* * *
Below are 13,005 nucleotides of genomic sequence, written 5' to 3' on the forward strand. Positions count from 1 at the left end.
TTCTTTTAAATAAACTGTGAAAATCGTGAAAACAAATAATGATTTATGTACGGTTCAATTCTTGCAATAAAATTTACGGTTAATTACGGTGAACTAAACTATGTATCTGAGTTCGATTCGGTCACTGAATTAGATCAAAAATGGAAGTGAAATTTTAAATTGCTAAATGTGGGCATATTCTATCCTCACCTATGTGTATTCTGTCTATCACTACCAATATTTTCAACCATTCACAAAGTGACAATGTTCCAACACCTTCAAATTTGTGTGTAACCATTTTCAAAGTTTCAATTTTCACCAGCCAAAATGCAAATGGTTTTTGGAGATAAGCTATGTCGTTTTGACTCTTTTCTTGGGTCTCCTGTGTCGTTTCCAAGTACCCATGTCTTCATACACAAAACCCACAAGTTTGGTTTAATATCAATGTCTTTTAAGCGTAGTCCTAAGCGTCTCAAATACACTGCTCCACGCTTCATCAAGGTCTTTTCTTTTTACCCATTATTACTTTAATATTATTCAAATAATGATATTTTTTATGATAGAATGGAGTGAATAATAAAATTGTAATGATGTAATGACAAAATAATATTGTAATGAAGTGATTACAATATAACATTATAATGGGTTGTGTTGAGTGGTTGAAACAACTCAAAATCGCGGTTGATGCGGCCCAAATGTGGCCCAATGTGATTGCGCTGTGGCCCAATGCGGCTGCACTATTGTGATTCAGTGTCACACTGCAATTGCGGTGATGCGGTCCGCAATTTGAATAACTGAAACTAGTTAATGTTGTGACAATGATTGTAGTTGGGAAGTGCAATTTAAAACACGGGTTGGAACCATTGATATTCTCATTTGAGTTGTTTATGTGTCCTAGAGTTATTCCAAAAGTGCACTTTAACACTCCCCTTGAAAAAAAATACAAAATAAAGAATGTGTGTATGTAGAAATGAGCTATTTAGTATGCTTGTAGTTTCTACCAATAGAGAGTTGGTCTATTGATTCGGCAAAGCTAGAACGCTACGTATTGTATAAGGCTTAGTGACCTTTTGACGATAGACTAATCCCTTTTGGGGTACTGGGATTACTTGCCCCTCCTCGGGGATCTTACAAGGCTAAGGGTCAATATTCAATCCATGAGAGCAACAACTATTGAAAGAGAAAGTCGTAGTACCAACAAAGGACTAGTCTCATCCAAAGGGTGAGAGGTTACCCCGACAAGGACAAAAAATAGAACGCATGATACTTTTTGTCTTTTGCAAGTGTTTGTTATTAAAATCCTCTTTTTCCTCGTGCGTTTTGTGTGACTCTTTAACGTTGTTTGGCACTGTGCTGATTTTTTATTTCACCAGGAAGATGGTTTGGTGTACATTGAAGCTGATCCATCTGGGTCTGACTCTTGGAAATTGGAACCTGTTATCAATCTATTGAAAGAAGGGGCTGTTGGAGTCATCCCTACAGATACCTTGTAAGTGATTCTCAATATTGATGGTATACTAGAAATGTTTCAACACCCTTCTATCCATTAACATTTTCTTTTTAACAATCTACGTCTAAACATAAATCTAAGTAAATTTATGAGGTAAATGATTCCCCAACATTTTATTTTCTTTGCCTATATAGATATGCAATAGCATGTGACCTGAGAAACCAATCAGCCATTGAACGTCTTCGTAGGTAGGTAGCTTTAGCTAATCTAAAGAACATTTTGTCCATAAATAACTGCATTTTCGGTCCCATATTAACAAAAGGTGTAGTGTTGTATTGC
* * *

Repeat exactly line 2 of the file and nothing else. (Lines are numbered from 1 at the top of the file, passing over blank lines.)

TTCTTTTAAATAAACTGTGAAAATCGTGAAAACAAATAATGATTTATGTACGGTTCAATTCTTGCAATAAAATTTACGGTTAATTACGGTGAACTAAACTATGTATCTGAGTTCGATTCGGTCACTGAATTAGATCAAAAATGGAAGTGAAATTTTAAATTGCTAAATGTGGGCATATTCTATCCTCACCTATGTGTATTCTGTCTATCACTACCAATATTTTCAACCATTCACAAAGTGACAATGTTCCAACACCTTCAAATTTGTGTGTAACCATTTTCAAAGTTTCAATTTTCACCAGCCAAAATGCAAATGGTTTTTGGAGATAAGCTATGTCGTTTTGACTCTTTTCTTGGGTCTCCTGTGTCGTTTCCAAGTACCCATGTCTTCATACACAAAACCCACAAGTTTGGTTTAATATCAATGTCTTTTAAGCGTAGTCCTAAGCGTCTCAAATACACTGCTCCACGCTTCATCAAGGTCTTTTCTTTTTACCCATTATTACTTTAATATTATTCAAATAATGATATTTTTTATGATAGAATGGAGTGAATAATAAAATTGTAATGATGTAATGACAAAATAATATTGTAATGAAGTGATTACAATATAACATTATAATGGGTTGTGTTGAGTGGTTGAAACAACTCAAAATCGCGGTTGATGCGGCCCAAATGTGGCCCAATGTGATTGCGCTGTGGCCCAATGCGGCTGCACTATTGTGATTCAGTGTCACACTGCAATTGCGGTGATGCGGTCCGCAATTTGAATAACTGAAACTAGTTAATGTTGTGACAATGATTGTAGTTGGGAAGTGCAATTTAAAACACGGGTTGGAACCATTGATATTCTCATTTGAGTTGTTTATGTGTCCTAGAGTTATTCCAAAAGTGCACTTTAACACTCCCCTTGAAAAAAAATACAAAATAAAGAATGTGTGTATGTAGAAATGAGCTATTTAGTATGCTTGTAGTTTCTACCAATAGAGAGTTGGTCTATTGATTCGGCAAAGCTAGAACGCTACGTATTGTATAAGGCTTAGTGACCTTTTGACGATAGACTAATCCCTTTTGGGGTACTGGGATTACTTGCCCCTCCTCGGGGATCTTACAAGGCTAAGGGTCAATATTCAATCCATGAGAGCAACAACTATTGAAAGAGAAAGTCGTAGTACCAACAAAGGACTAGTCTCATCCAAAGGGTGAGAGGTTACCCCGACAAGGACAAAAAATAGAACGCATGATACTTTTTGTCTTTTGCAAGTGTTTGTTATTAAAATCCTCTTTTTCCTCGTGCGTTTTGTGTGACTCTTTAACGTTGTTTGGCACTGTGCTGATTTTTTATTTCACCAGGAAGATGGTTTGGTGTACATTGAAGCTGATCCATCTGGGTCTGACTCTTGGAAATTGGAACCTGTTATCAATCTATTGAAAGAAGGGGCTGTTGGAGTCATCCCTACAGATACCTTGTAAGTGATTCTCAATATTGATGGTATACTAGAAATGTTTCAACACCCTTCTATCCATTAACATTTTCTTTTTAACAATCTACGTCTAAACATAAATCTAAGTAAATTTATGAGGTAAATGATTCCCCAACATTTTATTTTCTTTGCCTATATAGATATGCAATAGCATGTGACCTGAGAAACCAATCAGCCATTGAACGTCTTCGTAGGTAGGTAGCTTTAGCTAATCTAAAGAACATTTTGTCCATAAATAACTGCATTTTCGGTCCCATATTAACAAAAGGTGTAGTGTTGTATTGC